As the Solea fires subsided on Wednesday, there emerged the first stirrings of criticism at government agencies’ apparent failure to properly coordinate in combating the inferno.
Main opposition AKEL, the Greens and the Citizens Alliance released statements saying they believed that, other than possible criminal responsibility for the outbreak of the fires, political responsibilities in the response should also be addressed.
Earlier in the day, and while the situation was still touch-and-go, AKEL MP Aristos Damianou said efforts to extinguish the flames took priority.
“However there are responsibilities and these should be sought when the time is right,” the statement added.
Likewise the Greens said “It goes without saying that there a great many aspects which need to be looked into. All this will take place once the last fire is out.”
The Citizens Alliance were slightly more specific, citing the apparent lack of coordination among the various state agencies tasked with battling the fires.
Party leader Giorgos Lillikas spoke of ‘disarray’ among the relevant government ministries.
Relating a personal experience, Lillikas said that while visiting the coordination centre for the fires on Tuesday government representatives had assured him that they did not need volunteers.
Members of the public were meantime getting in touch with the party asking how to register as volunteers to aid in fire-fighting efforts.
“When I told them [government officials] this, their answer was that we cannot coordinate and we do not need any new volunteers,” said Lillikas.
“I was therefore surprised today [Wednesday] to hear the Department of Forests calling on citizens to enlist as volunteers.”
Unfortunately, Lillikas added, the lack of organization may have led to the loss of life and the enormous damage to the environment.
Meantime an announcement released by the Department of Forests back on March 21, the International Day of Forests, appears – in hindsight – to have been prophetic.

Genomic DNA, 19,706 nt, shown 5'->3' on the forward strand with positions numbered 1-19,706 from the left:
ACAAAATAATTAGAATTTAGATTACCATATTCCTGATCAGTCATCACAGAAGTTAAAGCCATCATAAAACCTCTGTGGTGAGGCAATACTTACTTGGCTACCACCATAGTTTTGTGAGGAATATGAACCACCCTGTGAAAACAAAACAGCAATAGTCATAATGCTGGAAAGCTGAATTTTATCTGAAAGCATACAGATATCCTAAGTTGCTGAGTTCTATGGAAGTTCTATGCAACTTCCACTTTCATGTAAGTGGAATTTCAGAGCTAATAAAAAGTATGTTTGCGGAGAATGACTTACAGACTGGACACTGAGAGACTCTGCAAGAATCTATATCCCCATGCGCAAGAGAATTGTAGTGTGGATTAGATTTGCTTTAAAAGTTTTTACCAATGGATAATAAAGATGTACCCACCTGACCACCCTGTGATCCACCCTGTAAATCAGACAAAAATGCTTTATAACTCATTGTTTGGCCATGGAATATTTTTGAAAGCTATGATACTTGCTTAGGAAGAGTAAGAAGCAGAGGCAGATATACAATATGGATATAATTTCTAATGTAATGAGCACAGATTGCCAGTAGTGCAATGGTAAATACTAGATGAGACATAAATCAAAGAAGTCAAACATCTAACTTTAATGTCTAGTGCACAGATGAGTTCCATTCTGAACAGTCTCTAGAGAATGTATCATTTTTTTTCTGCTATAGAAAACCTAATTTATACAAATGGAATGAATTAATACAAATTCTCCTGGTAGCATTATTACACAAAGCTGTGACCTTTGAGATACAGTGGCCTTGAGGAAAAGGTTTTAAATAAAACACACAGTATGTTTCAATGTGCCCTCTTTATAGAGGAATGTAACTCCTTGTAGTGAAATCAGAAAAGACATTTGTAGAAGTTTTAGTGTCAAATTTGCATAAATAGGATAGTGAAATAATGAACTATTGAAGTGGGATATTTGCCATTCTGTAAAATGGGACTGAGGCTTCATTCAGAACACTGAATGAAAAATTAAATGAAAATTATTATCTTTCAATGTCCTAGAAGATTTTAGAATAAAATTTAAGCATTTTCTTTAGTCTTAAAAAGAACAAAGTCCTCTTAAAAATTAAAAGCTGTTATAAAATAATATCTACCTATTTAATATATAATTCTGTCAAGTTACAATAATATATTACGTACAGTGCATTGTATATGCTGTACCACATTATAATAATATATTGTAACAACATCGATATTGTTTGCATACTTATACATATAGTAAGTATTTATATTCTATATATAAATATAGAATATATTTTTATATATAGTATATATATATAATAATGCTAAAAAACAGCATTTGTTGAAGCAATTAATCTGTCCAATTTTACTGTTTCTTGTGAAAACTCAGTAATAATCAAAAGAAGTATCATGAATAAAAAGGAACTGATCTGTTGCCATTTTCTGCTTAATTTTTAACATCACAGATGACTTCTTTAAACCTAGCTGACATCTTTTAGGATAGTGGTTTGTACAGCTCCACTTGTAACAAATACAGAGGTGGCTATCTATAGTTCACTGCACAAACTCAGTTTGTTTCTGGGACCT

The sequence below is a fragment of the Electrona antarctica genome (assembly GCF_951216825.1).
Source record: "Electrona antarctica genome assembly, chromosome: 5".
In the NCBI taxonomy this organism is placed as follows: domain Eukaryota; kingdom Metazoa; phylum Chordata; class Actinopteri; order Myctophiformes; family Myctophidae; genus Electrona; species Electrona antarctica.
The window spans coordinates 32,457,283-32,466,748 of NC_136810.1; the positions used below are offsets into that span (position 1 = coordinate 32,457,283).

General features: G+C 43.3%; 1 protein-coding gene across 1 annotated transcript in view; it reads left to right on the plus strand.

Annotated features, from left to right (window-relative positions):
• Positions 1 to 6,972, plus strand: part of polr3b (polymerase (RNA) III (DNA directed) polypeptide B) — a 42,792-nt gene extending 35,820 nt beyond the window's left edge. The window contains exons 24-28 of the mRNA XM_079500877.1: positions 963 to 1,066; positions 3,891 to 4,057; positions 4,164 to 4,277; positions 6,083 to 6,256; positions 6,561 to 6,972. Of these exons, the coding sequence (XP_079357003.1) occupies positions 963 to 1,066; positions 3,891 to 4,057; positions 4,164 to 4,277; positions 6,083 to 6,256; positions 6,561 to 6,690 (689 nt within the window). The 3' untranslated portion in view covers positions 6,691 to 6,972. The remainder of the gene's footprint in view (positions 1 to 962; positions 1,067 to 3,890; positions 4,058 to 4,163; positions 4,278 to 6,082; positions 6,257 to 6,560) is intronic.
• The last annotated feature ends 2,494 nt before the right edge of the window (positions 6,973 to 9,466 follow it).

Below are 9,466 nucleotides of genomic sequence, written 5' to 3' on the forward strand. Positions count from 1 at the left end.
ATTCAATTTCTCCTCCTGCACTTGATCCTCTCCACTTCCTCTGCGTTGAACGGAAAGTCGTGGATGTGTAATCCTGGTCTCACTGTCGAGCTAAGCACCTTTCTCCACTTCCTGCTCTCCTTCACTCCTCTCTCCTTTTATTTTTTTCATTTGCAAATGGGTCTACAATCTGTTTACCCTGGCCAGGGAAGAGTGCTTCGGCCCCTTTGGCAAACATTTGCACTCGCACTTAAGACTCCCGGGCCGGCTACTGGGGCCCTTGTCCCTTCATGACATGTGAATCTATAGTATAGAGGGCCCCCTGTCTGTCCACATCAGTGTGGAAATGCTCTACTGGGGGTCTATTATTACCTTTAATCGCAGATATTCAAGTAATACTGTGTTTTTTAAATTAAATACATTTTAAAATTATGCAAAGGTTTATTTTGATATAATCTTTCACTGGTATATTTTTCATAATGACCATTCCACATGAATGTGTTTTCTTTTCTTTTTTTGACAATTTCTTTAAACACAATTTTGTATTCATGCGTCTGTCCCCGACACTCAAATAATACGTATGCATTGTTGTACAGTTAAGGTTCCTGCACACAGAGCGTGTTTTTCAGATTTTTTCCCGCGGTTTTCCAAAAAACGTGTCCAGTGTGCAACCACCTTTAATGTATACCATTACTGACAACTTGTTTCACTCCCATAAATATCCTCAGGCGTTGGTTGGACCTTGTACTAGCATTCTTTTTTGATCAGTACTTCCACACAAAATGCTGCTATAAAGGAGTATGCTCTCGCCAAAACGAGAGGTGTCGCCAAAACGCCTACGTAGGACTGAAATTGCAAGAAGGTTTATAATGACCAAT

The department was warning of serious understaffing, budget cutbacks, and ageing equipment that was not being replaced.
It said that 67 positions had been left vacant, while 27 positions had been abolished over the past four years.
This meant fewer staff had to cope with more duties as well as an expanded area of responsibility. In 2012, the department said, its area of responsibility was increased from 35 per cent of the government-controlled areas, to 54 per cent.
It also criticised the government for refusing to register the department’s two fire-fighting aircraft due to flight safety reasons.
But head of the Department of Forests Takis Tsintidis refuted claims of understaffing. He told Sigma channel that in fact the number of fire-fighters had increased by 15 over the last two years.
“Funds for standby patrols and overtime have not been touched, nor have funds allocated to fire protection been slashed. In Canada some 160,000 square kilometres were burned. Did they have shortages there? No, it was just a set of bad coincidences.”
As an interesting side-note, on Wednesday the media were notified that henceforth updates on the fire situation should be sought only from the two responsible ministers – of justice and the interior – and that officials from the concerned departments would no longer be available for comment.
The coordinating committee of Akamas communities and land owners meanwhile called on government agencies to immediately activate the forest fires detection system, “which supposedly is operational for the whole Akamas forest.”
The committee urged the government to man all fire observatories.
Amid the acrimony, offers of help and expressions of sympathy kept pouring in from the general public and organised groups.
The mayor and the municipal councillors of Dali said they would offering their June salary to help the people affected by the fires.
The municipality additionally began organising donations to assist those affected and for reforestation purposes.
Larnaca municipality said that the flags at its central offices would be flown at half mast for three days, starting Wednesday, in honour of the two firemen who lost their lives.